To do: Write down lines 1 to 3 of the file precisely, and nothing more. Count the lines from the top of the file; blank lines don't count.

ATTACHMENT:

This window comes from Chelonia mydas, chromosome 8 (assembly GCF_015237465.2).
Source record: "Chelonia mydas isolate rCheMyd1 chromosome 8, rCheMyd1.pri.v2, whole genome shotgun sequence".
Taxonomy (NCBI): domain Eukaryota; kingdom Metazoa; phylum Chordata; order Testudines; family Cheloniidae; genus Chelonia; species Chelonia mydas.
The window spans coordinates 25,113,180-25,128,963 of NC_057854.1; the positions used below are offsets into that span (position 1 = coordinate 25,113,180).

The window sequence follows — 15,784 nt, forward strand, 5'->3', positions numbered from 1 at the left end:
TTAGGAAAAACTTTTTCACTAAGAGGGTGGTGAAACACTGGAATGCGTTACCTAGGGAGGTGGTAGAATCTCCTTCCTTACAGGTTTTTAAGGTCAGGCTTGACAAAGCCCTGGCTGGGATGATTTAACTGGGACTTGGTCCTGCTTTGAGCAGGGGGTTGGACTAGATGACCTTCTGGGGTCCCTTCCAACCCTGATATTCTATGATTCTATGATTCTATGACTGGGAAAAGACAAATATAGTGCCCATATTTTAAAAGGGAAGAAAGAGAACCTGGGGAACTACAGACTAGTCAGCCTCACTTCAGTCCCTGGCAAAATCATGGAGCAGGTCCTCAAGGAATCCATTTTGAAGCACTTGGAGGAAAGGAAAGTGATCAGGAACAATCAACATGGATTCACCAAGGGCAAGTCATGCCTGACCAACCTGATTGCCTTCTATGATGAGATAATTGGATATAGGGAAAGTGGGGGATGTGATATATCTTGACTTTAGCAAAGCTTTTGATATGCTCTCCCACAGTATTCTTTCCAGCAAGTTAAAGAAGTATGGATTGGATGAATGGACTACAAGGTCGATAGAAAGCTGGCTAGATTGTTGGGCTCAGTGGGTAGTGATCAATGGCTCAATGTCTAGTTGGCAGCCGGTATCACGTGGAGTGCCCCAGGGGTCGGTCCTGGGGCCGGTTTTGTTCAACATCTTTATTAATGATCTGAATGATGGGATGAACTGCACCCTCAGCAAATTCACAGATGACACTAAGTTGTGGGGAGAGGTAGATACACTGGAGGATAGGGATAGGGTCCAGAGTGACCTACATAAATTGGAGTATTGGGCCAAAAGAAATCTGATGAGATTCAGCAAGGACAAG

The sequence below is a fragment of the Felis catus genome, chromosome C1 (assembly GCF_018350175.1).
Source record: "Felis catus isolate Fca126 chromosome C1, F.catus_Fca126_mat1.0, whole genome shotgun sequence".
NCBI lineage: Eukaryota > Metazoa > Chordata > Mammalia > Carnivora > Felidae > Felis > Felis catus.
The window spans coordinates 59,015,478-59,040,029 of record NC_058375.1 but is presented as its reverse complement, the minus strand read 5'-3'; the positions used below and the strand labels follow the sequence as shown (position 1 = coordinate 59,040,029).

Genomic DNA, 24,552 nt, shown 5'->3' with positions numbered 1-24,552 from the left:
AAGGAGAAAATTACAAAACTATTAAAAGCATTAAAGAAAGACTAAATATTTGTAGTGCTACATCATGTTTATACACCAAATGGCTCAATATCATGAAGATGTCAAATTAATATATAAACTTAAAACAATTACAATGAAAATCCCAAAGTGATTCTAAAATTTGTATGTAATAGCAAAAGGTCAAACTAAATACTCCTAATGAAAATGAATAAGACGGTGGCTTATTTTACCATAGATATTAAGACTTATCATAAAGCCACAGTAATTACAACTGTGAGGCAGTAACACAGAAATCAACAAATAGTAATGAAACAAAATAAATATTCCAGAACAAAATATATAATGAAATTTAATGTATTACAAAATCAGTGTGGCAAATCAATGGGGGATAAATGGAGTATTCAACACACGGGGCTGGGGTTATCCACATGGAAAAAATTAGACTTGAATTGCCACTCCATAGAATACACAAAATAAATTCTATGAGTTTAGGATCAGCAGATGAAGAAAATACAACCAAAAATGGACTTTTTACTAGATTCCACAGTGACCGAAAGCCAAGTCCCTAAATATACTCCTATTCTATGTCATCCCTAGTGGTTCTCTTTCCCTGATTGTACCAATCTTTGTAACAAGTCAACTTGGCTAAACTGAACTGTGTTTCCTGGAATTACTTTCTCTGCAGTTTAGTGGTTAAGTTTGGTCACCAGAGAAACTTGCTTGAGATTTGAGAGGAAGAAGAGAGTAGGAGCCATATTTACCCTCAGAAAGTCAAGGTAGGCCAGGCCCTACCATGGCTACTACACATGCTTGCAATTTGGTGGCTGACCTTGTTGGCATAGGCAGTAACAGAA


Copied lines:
This window comes from Chelonia mydas, chromosome 8 (assembly GCF_015237465.2).
Source record: "Chelonia mydas isolate rCheMyd1 chromosome 8, rCheMyd1.pri.v2, whole genome shotgun sequence".
Taxonomy (NCBI): domain Eukaryota; kingdom Metazoa; phylum Chordata; order Testudines; family Cheloniidae; genus Chelonia; species Chelonia mydas.